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How can we overcome unconscious bias in the recruitment process?

How can we overcome unconscious bias in the recruitment process?

Every time we make a decision, our social background, personal and cultural values, and life experiences influence our reasoning. This is a natural and unintended process which helps us to make day-to-day decisions in order to navigate life. However when it comes to recruitment, this process, known as unconscious bias, can unfairly influence the process.  This has the potential not only to disregard the best candidate, but can result in discrimination when it relates to a protected characteristic. So how can we overcome it in the recruitment process?

Take time to fully assess each candidate’s capabilities during the decision-making processes. Choosing the right candidate is more important than making a quick decision and will help you to avoid snap judgements or opinions. Keep an open mind. Remember: the things you value in a person may differ from those of someone else in the business.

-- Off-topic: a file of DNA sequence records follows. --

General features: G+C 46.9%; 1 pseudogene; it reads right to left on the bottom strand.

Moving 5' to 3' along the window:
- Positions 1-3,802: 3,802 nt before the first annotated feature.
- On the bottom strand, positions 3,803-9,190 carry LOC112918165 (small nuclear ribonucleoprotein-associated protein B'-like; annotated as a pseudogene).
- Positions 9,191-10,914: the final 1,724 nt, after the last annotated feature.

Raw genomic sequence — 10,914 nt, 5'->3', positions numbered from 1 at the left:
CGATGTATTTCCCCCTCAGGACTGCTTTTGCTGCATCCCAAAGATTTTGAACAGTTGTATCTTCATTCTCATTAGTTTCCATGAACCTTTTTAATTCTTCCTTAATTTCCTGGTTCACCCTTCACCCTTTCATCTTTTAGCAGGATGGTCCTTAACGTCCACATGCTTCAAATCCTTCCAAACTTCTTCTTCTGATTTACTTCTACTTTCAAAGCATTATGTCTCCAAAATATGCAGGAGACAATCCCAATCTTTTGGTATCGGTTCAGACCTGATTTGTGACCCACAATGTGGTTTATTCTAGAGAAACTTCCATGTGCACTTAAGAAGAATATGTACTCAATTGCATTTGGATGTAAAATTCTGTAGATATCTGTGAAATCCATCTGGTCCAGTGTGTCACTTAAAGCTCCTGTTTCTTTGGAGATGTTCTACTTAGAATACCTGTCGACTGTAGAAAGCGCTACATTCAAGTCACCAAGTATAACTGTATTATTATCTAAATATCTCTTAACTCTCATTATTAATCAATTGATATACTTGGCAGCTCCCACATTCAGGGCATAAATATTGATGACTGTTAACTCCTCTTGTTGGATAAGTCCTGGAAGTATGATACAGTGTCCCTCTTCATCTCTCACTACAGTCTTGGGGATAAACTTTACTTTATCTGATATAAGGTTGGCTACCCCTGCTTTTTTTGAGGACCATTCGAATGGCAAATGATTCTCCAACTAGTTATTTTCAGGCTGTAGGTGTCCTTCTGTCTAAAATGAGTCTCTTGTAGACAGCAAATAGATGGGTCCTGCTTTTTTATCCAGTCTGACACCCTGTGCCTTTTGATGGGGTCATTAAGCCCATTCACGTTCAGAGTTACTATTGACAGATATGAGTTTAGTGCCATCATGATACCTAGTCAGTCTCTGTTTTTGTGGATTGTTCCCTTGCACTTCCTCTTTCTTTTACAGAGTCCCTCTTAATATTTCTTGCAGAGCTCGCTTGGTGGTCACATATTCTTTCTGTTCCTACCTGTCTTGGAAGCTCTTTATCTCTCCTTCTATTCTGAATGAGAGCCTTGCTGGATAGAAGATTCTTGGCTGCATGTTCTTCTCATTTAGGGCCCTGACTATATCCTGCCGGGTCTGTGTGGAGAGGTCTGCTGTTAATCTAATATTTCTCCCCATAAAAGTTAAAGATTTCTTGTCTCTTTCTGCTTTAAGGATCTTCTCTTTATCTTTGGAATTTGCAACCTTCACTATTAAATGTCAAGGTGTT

Think about each person as an individual and judge them on their merits. You should avoid comparing one candidate to another until the very end of the recruitment process, when it’s time to make a job offer. To prevent selective observation, look at them from all sides and justify your appraisal with evidence.

Include a variety of people in recruitment processes. Other people’s views and input help you spot and address your own preconceptions, which in turn helps reduce recruitment bias.

Change your outlook to prevent attribution bias. Everyone should aim to assess others more positively – champion the successes and don’t magnify the weaknesses.

Improve your team’s awareness of equality and diversity by using training courses. From theatre workshops to online modules, the aim is to teach employees the benefits of a multicultural workplace. This helps you recognise any biases you hold that could prevent the building of an equal and diverse team.

Use written notes to record your impressions of candidates. Doing so helps you compare and collate ideas with others in the group, as well as questioning each other’s biases. This reduces the phenomenon of groupthink and helps you gain a well-rounded view of candidates, which in turn allows you to reach a fairer and more balanced decision.

Unconscious bias has an adverse effect on workplace chemistry and bad hiring decisions cost money. So be honest with yourself… we all have biases. By actively looking for ways to expand and revise your views you will avoid recruiting the candidate that hiring managers have some affinity for at the expense of losing the right person.

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